Men-in-Blue: The fire burns within

The Indian team has often been described as flat-track bullies who can only prosper at home. But the performances over the last few months have dispelled the notion.

The title triumphs at the ICC Champions Trophy and the tri-series in the Caribbean show that there is a fire burning within the Men in Blue to prove their mettle on foreign soil as well.

The spat between Ravindra Jadeja and Suresh Raina during the final stages of a match may have been ugly to watch, but it showed how much the new breed of India cricketers care about performing for their country.

When the wicket and conditions are challenging, champions come through while mediocre talents fade away. India won the tri-series, thanks to the nerves of steel showcased by Mahendra Singh Dhoni in the final against Sri Lanka, but what the triumph showed was that the transition phase in Indian cricket seems to have ended and the young guns are in the final stages of making India an invincible outfit in ODIs.

The man whose name comes first in this regard has to be Virat Kohli. Stepping into the breach due to Dhoni’s injury, he couldn’t have hoped for a worse start to his captaincy career, losing the first two matches.

But the Delhi lad took the bull by the horns to score a century against West Indies in a must-win match. The team didn’t look back thereafter. If aggression was evident in the way he set attacking fields, his calmer side came to the fore when he acted as the mediator in the Jadeja- Raina spat.

Players with immense potential showcased their talent on the field, rather than at the discussion table. Rohit Sharma also seems to be on the right track. Always known as a classy batsman, he showed that he was willing to get hit on the body to preserve his wicket.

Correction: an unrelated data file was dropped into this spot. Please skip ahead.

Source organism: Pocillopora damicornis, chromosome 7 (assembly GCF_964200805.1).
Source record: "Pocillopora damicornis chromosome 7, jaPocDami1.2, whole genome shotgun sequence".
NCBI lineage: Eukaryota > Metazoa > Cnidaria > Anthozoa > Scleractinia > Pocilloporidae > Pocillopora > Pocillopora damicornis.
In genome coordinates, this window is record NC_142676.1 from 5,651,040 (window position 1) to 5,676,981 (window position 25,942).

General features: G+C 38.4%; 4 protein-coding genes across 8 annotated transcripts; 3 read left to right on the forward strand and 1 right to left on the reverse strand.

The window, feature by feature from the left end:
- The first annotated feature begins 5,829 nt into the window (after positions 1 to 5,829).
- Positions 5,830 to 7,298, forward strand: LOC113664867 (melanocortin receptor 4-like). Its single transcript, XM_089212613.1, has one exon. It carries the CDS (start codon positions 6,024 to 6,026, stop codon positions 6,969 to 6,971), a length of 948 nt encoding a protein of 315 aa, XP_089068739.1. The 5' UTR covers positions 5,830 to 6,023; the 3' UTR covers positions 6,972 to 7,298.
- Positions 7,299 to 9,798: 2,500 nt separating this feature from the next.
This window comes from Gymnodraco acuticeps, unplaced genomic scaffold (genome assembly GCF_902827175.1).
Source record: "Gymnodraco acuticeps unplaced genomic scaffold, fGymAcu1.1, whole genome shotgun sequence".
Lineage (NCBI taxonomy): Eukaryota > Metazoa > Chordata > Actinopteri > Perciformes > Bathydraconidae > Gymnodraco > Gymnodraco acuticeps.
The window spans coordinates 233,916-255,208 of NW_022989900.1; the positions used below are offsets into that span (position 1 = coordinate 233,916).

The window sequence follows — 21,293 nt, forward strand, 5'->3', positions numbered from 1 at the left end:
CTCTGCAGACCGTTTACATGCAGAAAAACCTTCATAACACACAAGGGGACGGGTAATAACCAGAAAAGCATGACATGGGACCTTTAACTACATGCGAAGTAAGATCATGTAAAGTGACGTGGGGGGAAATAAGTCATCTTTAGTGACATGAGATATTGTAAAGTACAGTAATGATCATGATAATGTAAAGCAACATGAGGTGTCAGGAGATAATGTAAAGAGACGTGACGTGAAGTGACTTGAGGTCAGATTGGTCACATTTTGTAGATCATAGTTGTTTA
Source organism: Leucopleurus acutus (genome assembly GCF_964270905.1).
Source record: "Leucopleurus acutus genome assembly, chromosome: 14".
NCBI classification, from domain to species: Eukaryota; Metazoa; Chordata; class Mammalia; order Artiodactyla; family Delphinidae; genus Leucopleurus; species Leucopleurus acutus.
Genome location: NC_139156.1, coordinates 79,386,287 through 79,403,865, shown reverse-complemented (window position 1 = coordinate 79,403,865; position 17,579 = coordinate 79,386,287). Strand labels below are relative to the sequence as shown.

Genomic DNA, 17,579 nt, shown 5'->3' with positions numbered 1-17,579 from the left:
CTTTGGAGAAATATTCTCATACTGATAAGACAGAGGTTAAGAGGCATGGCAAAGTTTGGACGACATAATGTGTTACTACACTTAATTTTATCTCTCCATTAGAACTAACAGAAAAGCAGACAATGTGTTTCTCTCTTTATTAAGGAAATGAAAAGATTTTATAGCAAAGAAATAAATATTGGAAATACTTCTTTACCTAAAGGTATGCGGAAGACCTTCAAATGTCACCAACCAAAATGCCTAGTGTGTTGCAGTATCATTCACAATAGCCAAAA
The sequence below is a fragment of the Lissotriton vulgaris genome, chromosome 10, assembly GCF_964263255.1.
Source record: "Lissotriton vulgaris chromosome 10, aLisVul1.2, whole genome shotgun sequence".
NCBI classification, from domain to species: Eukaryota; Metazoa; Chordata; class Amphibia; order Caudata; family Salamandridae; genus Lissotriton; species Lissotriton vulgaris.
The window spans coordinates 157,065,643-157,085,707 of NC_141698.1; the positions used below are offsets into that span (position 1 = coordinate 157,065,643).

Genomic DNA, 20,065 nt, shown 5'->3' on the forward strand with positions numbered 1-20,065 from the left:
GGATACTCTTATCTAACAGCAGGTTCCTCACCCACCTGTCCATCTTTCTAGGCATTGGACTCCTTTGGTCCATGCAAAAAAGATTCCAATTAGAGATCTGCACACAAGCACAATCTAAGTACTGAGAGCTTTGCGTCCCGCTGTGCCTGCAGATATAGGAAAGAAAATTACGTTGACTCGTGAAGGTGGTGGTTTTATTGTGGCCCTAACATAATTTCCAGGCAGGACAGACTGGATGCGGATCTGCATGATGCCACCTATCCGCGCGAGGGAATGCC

The Mumbai batsman was ready to sweat it out in the middle and play the role of a sheet anchor.

Rohit has found the perfect ally in Shikhar Dhawan. Even though the latest star of Indian cricket didn’t set the Caribbean stands on fire, he did score 135 runs in five matches — including a fifty — and most importantly, looked happy to grind it out even if he couldn’t unleash his drives and cuts.

But the man who arguably made the biggest difference to India’s chances was Bhuvneshwar Kumar. Dropped in favour of Mohammed Shami for a match, he came back against West Indies with a bang. More than scalping three wickets, it was his attitude that caught the eye. Whenever Kohli wanted a wicket, Bhuvneshwar obliged.

Umesh Yadav also kept picking wickets, but was more expensive which is why Bhuvneshwar is fast becoming a strike bowler in ODIs. As for the knight in the team, Jadeja has gone from strength to strength and is the all-rounder that Indian cricket has been searching for a long time.

He can always be counted on to chip in with bat or ball. Even as most of these players get ready to take on Zimbabwe — not expected to be too tough an opposition — under Virat Kohli, India has definitely found a bunch of players who can make it the team to beat at the 2015 World Cup.


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